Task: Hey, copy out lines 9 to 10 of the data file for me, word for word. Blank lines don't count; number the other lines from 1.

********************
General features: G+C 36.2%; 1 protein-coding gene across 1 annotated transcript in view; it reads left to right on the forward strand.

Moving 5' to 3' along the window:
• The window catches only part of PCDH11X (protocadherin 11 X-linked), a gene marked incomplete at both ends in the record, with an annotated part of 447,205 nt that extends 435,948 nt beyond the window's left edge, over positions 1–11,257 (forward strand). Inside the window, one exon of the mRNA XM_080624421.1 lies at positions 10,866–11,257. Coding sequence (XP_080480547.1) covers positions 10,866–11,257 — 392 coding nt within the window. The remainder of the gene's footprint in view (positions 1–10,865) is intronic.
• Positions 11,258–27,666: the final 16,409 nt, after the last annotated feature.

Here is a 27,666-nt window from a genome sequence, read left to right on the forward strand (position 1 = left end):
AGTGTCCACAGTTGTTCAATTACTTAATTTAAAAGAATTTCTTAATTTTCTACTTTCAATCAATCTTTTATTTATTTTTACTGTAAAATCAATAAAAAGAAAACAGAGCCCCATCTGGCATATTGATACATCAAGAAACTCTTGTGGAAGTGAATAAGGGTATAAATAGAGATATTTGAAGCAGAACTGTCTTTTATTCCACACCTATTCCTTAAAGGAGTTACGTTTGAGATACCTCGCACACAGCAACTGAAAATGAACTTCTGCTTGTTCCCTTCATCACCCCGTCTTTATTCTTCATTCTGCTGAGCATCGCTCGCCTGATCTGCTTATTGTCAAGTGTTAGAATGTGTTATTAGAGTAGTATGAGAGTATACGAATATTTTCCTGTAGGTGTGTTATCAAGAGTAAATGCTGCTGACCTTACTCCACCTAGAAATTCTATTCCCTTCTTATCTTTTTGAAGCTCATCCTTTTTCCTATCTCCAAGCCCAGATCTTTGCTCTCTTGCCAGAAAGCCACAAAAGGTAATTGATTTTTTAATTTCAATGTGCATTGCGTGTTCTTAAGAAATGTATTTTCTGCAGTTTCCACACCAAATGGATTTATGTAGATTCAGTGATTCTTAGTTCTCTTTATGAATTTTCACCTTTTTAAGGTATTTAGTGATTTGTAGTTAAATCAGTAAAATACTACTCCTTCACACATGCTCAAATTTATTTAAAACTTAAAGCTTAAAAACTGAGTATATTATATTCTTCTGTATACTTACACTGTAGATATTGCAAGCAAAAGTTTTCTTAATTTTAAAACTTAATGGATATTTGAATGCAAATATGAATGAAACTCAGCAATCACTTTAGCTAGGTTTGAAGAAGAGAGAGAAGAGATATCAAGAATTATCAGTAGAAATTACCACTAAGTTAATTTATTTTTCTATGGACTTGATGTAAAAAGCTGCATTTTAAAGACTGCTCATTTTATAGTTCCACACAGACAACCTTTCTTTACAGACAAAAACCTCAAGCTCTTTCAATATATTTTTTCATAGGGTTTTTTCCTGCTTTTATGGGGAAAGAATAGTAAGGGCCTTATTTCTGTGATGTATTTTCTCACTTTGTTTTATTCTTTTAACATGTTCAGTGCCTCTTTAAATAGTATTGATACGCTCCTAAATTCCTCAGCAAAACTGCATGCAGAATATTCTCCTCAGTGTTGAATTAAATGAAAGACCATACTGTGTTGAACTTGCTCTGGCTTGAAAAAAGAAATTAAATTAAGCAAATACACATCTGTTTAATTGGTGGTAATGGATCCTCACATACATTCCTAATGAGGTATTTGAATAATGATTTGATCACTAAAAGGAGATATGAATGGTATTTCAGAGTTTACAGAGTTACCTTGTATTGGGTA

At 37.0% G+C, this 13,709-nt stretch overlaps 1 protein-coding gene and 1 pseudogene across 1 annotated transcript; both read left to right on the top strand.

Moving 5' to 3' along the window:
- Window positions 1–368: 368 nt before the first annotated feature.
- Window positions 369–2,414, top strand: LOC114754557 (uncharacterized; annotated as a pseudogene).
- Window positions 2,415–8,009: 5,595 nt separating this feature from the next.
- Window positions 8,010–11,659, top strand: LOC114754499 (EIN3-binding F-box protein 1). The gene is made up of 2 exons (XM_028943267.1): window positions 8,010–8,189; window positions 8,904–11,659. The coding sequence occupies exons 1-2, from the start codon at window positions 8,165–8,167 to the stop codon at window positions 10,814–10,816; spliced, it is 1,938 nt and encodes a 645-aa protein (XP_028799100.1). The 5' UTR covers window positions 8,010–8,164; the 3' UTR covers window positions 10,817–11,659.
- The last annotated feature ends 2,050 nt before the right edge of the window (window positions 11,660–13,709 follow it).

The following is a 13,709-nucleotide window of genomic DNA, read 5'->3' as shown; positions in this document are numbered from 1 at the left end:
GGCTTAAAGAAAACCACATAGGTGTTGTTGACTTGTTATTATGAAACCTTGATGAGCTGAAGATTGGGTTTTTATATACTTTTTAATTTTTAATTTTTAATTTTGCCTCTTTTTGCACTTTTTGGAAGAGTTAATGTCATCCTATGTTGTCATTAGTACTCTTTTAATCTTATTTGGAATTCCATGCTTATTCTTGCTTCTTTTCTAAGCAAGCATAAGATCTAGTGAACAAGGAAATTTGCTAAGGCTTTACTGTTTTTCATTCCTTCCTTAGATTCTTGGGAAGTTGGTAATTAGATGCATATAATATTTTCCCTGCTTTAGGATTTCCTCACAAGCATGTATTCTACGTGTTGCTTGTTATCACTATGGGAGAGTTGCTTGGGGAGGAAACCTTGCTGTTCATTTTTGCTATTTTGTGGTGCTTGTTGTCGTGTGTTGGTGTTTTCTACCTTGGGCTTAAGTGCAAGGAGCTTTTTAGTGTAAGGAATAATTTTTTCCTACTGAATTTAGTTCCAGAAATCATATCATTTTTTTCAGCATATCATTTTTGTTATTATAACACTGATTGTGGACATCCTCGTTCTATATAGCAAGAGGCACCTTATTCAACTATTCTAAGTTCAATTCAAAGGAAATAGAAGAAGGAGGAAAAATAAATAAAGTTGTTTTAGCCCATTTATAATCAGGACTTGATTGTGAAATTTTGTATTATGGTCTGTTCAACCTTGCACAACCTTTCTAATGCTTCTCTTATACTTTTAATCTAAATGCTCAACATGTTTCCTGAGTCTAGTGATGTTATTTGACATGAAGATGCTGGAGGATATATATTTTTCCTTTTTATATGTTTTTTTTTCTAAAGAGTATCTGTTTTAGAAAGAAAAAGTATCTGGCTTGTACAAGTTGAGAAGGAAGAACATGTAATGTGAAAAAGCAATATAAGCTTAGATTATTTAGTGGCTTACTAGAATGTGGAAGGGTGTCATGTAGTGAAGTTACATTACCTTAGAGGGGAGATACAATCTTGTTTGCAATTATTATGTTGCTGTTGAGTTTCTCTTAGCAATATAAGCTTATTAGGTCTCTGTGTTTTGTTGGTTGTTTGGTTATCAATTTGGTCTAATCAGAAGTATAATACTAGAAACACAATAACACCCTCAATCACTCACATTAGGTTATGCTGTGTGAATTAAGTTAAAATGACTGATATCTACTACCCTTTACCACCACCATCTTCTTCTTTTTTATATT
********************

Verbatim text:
- Window positions 1–368: 368 nt before the first annotated feature.
- Window positions 369–2,414, top strand: LOC114754557 (uncharacterized; annotated as a pseudogene).